PIERRE | In the mid-1990s Wim and Nicolien Hammink decided to move their dairy operation — not across the road, but across the Atlantic.
They were running out of room in the Netherlands.
"We had a rented farm of 50 cows, but the future looked not bright for us," Nicolien said.
One of their three sons wished to join the business, but expansion was impossible with high land prices, crowding from larger farms nearby and a government-imposed quota system that meant steep fees if they produced too much milk.
They originally planned to move to Wisconsin, where Wim had interned years before, but they found it too crowded. On the East and West Coasts it was the same story. Farther south was too warm for the cows.
But just to the west Hammink said they found a place with land at the right price, a good milk market, decent feed prices and friendly people — South Dakota.
Today the couple runs a 2,400-cow dairy in Bruce, along with a side business of promoting the state and building the infrastructure for other dairies making the same move they did.
The Hamminks' experience is not unique. They are just one example of foreign dairies opting to immigrate to South Dakota, mostly along the Interstate 29 corridor, because of near-perfect dairying conditions in the state and lack of land or government quotas back home.
David Skaggs, a dairy development specialist with the department, said there are currently 23 herds, or 20,350 cows, in the state belonging to transplanted foreign farms. In the past ten years about 35 dairies relocated to South Dakota from other parts of the country, Canada and Europe, he said.
The simplest reason South Dakota looks appealing to these farms is because there is so much available land, especially compared to Europe, Skaggs said.
"They sell their land by the square foot when you can come out here and buy 160 acres," he said.
Also, a foreign dairy looking to expand not only comes up against land restrictions, but often quota restrictions where any milk produced above a pre-determined amount for the dairy is subject to levies.
If the owner of a 120-cow dairy operation has a brother who wants to join the business, that owner could pay thousands of dollars per cow just to raise his production quota. It's often cheaper to move here, where that brother could wind up milking 1,000 cows, Skaggs said.
Hammink, who saw the system in the Netherlands and other parts of Europe, doesn't remember it fondly.
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"I hope it never comes here," she said.
Professor Alvaro Garcia, an extension dairy specialist at South Dakota State University, said the state also attracts dairies because it can support a large cow population. Abundant grains, corn, alfalfa hay and soybeans, thanks to a processing plant in Volga, means the area can easily produce enough feed for the dairies' cows.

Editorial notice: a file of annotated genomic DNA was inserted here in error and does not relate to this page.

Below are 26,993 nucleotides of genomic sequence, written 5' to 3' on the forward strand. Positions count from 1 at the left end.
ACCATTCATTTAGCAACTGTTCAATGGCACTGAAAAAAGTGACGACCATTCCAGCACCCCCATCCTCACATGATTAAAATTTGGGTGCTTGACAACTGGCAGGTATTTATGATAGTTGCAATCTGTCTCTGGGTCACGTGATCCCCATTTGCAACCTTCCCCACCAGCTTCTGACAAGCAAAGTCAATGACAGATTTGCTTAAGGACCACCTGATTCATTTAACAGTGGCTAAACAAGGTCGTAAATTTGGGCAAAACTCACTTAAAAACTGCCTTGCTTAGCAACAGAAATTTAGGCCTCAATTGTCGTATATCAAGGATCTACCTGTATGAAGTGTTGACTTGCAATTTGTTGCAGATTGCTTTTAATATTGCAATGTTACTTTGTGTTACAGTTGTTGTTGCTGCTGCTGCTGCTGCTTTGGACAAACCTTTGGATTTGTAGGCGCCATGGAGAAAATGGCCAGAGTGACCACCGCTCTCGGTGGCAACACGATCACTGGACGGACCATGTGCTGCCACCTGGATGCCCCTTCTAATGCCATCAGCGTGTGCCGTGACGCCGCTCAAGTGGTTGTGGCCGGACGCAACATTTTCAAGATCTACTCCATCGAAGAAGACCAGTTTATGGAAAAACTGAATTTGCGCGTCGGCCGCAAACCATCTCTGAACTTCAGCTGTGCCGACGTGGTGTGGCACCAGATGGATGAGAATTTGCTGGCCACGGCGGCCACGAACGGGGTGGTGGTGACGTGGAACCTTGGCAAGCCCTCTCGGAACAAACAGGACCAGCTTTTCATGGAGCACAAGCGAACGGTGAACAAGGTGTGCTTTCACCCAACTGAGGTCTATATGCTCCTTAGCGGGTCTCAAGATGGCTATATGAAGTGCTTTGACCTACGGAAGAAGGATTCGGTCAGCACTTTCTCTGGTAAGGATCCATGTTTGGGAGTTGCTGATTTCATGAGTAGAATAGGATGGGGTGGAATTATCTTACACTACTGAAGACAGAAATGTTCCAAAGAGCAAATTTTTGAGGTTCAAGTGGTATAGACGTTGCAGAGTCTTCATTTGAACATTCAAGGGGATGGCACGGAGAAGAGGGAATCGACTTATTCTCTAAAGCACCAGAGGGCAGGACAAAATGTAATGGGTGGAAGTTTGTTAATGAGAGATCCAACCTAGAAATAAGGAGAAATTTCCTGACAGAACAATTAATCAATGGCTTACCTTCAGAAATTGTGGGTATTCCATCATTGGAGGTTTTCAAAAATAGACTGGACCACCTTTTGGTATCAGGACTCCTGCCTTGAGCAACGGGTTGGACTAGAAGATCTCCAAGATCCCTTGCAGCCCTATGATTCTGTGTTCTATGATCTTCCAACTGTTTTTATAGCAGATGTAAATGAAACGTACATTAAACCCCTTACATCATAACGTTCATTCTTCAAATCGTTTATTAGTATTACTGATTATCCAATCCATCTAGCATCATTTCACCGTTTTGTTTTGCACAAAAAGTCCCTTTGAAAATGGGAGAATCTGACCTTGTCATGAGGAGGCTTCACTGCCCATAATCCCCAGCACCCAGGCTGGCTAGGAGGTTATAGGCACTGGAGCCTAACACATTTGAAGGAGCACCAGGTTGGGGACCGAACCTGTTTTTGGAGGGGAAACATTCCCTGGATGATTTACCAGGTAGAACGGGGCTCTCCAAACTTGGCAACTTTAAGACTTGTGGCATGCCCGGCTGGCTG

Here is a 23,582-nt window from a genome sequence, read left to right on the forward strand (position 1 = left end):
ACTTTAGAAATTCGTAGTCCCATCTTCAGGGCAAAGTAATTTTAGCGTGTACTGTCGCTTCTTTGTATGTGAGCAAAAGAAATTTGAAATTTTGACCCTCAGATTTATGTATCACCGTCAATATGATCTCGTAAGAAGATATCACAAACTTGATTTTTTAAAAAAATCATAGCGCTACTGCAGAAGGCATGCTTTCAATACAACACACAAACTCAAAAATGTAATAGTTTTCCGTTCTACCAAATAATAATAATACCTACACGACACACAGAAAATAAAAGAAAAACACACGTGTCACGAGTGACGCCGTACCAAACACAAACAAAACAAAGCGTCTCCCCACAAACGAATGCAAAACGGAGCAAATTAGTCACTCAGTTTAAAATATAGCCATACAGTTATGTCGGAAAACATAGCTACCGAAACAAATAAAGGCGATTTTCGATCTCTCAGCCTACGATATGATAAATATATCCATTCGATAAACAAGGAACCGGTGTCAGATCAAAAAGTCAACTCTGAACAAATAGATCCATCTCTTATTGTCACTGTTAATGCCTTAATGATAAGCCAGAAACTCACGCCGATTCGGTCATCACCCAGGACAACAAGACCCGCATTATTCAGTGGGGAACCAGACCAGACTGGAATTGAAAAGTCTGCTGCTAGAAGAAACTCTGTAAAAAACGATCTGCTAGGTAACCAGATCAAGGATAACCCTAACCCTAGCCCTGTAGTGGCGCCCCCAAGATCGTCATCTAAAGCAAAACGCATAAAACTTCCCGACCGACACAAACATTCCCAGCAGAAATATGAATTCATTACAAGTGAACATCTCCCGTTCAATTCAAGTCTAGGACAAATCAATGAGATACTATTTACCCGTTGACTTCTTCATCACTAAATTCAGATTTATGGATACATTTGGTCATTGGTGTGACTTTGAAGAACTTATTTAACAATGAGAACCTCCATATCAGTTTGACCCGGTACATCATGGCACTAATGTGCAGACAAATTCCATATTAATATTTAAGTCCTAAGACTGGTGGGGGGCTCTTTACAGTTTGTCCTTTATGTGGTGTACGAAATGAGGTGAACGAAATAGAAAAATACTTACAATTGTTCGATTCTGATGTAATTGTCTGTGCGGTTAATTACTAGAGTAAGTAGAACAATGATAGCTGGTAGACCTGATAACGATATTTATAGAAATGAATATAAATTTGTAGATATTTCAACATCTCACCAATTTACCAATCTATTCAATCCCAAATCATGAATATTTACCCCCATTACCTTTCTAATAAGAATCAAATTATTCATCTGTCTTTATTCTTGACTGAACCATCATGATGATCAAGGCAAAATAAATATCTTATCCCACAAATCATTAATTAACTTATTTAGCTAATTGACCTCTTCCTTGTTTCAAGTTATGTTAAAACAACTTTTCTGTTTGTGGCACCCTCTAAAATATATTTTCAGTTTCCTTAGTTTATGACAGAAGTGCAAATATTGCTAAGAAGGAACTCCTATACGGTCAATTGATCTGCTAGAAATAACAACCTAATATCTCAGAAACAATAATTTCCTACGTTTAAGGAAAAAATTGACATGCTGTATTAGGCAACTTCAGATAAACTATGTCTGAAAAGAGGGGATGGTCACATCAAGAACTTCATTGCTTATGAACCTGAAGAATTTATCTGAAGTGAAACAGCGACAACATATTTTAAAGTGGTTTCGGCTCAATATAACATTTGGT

South Dakota is also good because of the weather, which is similar to northern Europe. Cows prefer a colder environment and produce well during the winter months here, Garcia said.
But the concentration in the eastern part of the state is about more than climate and corn — quality of life is of major concern to immigrating farmers, he said.
While all dairies have investors and employees, Garcia said he can only think of one that isn't a traditional family-run business.
Many are young families and want to be near larger population centers for good education and colleges. That historically has led those families to choose the I-29 corridor, he said.
"If it's just a corporation they can set up where they want," Garcia said.
To promote these advantages, Skaggs and others from the agriculture department travel to trade shows and events such as the World Dairy Expo, held annually in Madison, Wis., to speak with attending dairies.
Hammink and her husband have also joined the push. They have gone to immigration shows in Europe, conducted tours of their dairy and helped others considering the move with permit and immigration requirements, she said.
However, immigration has slowed down in the last several years. Garcia said one reason is an increase in the cost of feed as the price of corn and soybeans has gone up.
Skaggs said a combination of unrest and unstable markets in Europe and the fear of the fiscal cliff and the expiration of the 2008 Farm Bill domestically may have warded off interest.
But it isn't a permanent setback. There are already dairies from the Netherlands and Quebec lined up to look at land next year, he said.
"I see next spring folks from Europe looking to come over," Skaggs said.